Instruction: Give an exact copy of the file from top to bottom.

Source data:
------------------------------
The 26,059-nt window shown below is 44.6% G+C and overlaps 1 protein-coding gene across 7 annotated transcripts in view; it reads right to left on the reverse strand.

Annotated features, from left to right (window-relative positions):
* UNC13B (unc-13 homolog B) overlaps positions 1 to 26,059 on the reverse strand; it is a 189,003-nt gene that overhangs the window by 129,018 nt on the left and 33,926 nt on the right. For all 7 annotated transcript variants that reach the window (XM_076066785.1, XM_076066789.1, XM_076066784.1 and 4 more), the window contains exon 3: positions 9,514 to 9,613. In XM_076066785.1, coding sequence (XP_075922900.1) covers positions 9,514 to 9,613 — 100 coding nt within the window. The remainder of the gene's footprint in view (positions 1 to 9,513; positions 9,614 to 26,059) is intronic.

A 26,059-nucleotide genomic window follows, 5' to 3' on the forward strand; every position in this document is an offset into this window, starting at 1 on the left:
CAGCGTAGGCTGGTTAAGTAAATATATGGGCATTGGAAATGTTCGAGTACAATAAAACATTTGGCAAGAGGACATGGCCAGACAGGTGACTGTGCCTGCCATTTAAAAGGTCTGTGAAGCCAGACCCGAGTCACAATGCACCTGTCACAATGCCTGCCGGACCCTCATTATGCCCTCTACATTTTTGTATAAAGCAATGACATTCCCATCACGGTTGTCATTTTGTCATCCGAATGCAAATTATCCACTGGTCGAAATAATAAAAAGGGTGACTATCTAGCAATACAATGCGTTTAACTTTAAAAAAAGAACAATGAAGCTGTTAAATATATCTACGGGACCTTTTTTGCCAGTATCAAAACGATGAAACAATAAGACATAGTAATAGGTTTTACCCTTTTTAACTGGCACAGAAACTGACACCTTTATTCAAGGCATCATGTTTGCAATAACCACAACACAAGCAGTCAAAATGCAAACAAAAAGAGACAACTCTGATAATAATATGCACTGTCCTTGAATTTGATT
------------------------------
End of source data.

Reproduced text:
The 26,059-nt window shown below is 44.6% G+C and overlaps 1 protein-coding gene across 7 annotated transcripts in view; it reads right to left on the reverse strand.

Annotated features, from left to right (window-relative positions):
* UNC13B (unc-13 homolog B) overlaps positions 1 to 26,059 on the reverse strand; it is a 189,003-nt gene that overhangs the window by 129,018 nt on the left and 33,926 nt on the right. For all 7 annotated transcript variants that reach the window (XM_076066785.1, XM_076066789.1, XM_076066784.1 and 4 more), the window contains exon 3: positions 9,514 to 9,613. In XM_076066785.1, coding sequence (XP_075922900.1) covers positions 9,514 to 9,613 — 100 coding nt within the window. The remainder of the gene's footprint in view (positions 1 to 9,513; positions 9,614 to 26,059) is intronic.

A 26,059-nucleotide genomic window follows, 5' to 3' on the forward strand; every position in this document is an offset into this window, starting at 1 on the left:
CAGCGTAGGCTGGTTAAGTAAATATATGGGCATTGGAAATGTTCGAGTACAATAAAACATTTGGCAAGAGGACATGGCCAGACAGGTGACTGTGCCTGCCATTTAAAAGGTCTGTGAAGCCAGACCCGAGTCACAATGCACCTGTCACAATGCCTGCCGGACCCTCATTATGCCCTCTACATTTTTGTATAAAGCAATGACATTCCCATCACGGTTGTCATTTTGTCATCCGAATGCAAATTATCCACTGGTCGAAATAATAAAAAGGGTGACTATCTAGCAATACAATGCGTTTAACTTTAAAAAAAGAACAATGAAGCTGTTAAATATATCTACGGGACCTTTTTTGCCAGTATCAAAACGATGAAACAATAAGACATAGTAATAGGTTTTACCCTTTTTAACTGGCACAGAAACTGACACCTTTATTCAAGGCATCATGTTTGCAATAACCACAACACAAGCAGTCAAAATGCAAACAAAAAGAGACAACTCTGATAATAATATGCACTGTCCTTGAATTTGATT